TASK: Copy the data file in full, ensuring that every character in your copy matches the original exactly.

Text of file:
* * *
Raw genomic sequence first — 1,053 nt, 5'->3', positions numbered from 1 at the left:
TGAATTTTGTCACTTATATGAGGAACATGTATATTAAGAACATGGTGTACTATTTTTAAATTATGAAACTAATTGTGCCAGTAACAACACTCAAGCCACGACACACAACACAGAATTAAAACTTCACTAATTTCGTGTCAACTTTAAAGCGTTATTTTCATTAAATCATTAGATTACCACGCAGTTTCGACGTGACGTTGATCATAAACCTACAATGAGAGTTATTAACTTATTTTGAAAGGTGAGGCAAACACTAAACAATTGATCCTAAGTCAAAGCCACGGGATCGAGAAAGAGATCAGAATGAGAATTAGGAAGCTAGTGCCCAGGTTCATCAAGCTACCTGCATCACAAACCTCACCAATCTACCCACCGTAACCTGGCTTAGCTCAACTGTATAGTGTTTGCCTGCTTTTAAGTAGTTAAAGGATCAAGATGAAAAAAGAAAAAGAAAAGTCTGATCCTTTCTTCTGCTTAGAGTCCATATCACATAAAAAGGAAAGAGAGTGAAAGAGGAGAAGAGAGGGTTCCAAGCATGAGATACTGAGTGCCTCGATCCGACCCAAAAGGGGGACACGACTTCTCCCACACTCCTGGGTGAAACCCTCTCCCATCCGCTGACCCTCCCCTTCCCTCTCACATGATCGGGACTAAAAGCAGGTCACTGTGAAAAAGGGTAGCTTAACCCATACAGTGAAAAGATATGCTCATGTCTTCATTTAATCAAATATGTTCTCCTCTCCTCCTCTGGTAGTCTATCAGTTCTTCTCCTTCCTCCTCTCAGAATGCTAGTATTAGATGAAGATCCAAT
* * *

Raw genomic sequence first — 1,053 nt, 5'->3', positions numbered from 1 at the left:
TGAATTTTGTCACTTATATGAGGAACATGTATATTAAGAACATGGTGTACTATTTTTAAATTATGAAACTAATTGTGCCAGTAACAACACTCAAGCCACGACACACAACACAGAATTAAAACTTCACTAATTTCGTGTCAACTTTAAAGCGTTATTTTCATTAAATCATTAGATTACCACGCAGTTTCGACGTGACGTTGATCATAAACCTACAATGAGAGTTATTAACTTATTTTGAAAGGTGAGGCAAACACTAAACAATTGATCCTAAGTCAAAGCCACGGGATCGAGAAAGAGATCAGAATGAGAATTAGGAAGCTAGTGCCCAGGTTCATCAAGCTACCTGCATCACAAACCTCACCAATCTACCCACCGTAACCTGGCTTAGCTCAACTGTATAGTGTTTGCCTGCTTTTAAGTAGTTAAAGGATCAAGATGAAAAAAGAAAAAGAAAAGTCTGATCCTTTCTTCTGCTTAGAGTCCATATCACATAAAAAGGAAAGAGAGTGAAAGAGGAGAAGAGAGGGTTCCAAGCATGAGATACTGAGTGCCTCGATCCGACCCAAAAGGGGGACACGACTTCTCCCACACTCCTGGGTGAAACCCTCTCCCATCCGCTGACCCTCCCCTTCCCTCTCACATGATCGGGACTAAAAGCAGGTCACTGTGAAAAAGGGTAGCTTAACCCATACAGTGAAAAGATATGCTCATGTCTTCATTTAATCAAATATGTTCTCCTCTCCTCCTCTGGTAGTCTATCAGTTCTTCTCCTTCCTCCTCTCAGAATGCTAGTATTAGATGAAGATCCAAT